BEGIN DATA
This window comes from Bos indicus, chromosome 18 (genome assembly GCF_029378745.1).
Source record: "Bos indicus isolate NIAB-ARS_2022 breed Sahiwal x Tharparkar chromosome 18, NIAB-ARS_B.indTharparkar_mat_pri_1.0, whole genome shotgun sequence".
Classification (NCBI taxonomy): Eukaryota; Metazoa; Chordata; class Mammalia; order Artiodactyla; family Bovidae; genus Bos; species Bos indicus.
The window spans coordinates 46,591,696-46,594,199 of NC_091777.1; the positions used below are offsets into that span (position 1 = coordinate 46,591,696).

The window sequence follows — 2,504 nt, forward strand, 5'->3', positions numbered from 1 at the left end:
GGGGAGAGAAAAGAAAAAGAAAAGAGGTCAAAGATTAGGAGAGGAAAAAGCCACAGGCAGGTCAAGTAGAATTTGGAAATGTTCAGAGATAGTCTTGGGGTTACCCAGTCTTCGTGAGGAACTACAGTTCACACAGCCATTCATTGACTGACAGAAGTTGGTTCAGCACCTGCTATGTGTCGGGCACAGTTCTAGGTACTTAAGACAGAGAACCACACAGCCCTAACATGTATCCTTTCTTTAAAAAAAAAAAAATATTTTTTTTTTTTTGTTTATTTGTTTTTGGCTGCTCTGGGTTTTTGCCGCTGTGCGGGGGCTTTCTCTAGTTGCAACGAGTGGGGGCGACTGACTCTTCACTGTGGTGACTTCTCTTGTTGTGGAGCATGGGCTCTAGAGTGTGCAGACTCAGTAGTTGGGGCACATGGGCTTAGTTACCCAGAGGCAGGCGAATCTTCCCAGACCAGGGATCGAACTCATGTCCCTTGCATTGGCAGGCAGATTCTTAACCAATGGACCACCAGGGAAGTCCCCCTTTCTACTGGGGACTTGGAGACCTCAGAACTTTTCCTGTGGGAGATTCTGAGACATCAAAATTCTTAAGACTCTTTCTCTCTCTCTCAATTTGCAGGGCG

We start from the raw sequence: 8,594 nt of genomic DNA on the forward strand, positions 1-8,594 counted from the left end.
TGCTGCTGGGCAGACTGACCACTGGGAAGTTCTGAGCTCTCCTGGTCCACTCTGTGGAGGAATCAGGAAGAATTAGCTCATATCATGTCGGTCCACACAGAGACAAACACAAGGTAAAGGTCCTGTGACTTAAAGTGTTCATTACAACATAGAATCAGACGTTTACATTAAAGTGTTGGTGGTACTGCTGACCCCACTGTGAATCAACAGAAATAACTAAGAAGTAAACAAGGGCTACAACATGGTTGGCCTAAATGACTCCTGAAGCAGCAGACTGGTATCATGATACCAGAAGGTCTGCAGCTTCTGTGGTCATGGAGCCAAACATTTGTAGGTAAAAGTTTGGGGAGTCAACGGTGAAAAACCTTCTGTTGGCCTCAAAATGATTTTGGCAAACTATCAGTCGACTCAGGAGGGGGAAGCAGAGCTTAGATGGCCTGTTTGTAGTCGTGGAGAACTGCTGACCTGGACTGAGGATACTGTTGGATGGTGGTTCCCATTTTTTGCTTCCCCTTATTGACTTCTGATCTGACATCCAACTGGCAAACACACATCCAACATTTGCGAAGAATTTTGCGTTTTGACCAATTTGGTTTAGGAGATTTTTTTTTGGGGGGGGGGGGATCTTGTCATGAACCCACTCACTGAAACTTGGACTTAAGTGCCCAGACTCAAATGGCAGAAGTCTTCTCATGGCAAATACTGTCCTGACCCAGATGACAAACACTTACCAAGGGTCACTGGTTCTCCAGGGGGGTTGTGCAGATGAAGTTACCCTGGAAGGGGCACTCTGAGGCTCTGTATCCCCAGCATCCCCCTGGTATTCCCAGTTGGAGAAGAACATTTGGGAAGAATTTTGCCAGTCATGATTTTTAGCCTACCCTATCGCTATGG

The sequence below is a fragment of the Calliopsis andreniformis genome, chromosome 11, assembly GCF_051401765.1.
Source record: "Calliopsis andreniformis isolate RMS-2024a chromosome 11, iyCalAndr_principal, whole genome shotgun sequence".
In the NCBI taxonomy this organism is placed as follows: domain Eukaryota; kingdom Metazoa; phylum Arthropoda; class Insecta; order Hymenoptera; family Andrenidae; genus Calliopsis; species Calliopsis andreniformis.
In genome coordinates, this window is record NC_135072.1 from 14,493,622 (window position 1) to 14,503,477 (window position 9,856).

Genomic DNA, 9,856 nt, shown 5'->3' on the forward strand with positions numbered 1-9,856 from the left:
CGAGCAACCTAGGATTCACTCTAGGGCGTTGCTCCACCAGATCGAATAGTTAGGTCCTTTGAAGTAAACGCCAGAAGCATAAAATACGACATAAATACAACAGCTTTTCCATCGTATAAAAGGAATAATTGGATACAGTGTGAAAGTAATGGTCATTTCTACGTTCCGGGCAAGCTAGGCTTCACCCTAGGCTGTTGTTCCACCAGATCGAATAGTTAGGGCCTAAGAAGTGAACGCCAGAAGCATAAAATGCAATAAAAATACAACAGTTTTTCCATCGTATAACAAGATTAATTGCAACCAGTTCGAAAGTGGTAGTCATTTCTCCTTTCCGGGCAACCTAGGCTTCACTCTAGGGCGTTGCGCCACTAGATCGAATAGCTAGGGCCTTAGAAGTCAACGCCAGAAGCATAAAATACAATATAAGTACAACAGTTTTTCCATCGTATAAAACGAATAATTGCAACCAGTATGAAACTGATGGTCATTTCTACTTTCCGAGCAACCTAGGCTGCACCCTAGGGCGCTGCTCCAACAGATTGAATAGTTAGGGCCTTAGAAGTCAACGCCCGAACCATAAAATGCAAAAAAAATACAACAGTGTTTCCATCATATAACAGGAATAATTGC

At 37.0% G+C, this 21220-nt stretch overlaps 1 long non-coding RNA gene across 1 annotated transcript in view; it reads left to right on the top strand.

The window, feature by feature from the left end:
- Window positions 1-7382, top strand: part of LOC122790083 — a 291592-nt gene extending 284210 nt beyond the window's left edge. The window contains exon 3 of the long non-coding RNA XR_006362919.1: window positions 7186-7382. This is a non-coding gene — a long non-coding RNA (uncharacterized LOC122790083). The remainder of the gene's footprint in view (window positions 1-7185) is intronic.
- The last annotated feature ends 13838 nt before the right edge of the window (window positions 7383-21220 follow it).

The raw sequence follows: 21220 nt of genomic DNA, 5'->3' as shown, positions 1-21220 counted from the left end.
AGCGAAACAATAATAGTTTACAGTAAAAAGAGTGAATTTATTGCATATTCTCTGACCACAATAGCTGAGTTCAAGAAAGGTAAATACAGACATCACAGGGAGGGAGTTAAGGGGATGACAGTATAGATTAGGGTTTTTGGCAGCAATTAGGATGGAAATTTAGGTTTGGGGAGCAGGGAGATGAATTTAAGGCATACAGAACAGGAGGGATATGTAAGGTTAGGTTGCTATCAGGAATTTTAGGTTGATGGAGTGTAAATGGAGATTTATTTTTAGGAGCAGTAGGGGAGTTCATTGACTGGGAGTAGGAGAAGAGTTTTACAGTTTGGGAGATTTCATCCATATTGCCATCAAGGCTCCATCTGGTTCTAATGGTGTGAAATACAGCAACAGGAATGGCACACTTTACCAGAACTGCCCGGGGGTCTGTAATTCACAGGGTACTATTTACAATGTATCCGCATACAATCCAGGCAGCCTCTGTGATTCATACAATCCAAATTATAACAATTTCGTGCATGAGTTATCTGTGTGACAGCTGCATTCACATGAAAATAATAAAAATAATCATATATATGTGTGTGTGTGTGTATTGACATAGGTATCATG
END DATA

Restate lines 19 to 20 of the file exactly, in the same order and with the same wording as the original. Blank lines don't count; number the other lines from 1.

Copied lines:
The raw sequence follows: 21220 nt of genomic DNA, 5'->3' as shown, positions 1-21220 counted from the left end.
AGCGAAACAATAATAGTTTACAGTAAAAAGAGTGAATTTATTGCATATTCTCTGACCACAATAGCTGAGTTCAAGAAAGGTAAATACAGACATCACAGGGAGGGAGTTAAGGGGATGACAGTATAGATTAGGGTTTTTGGCAGCAATTAGGATGGAAATTTAGGTTTGGGGAGCAGGGAGATGAATTTAAGGCATACAGAACAGGAGGGATATGTAAGGTTAGGTTGCTATCAGGAATTTTAGGTTGATGGAGTGTAAATGGAGATTTATTTTTAGGAGCAGTAGGGGAGTTCATTGACTGGGAGTAGGAGAAGAGTTTTACAGTTTGGGAGATTTCATCCATATTGCCATCAAGGCTCCATCTGGTTCTAATGGTGTGAAATACAGCAACAGGAATGGCACACTTTACCAGAACTGCCCGGGGGTCTGTAATTCACAGGGTACTATTTACAATGTATCCGCATACAATCCAGGCAGCCTCTGTGATTCATACAATCCAAATTATAACAATTTCGTGCATGAGTTATCTGTGTGACAGCTGCATTCACATGAAAATAATAAAAATAATCATATATATGTGTGTGTGTGTGTATTGACATAGGTATCATG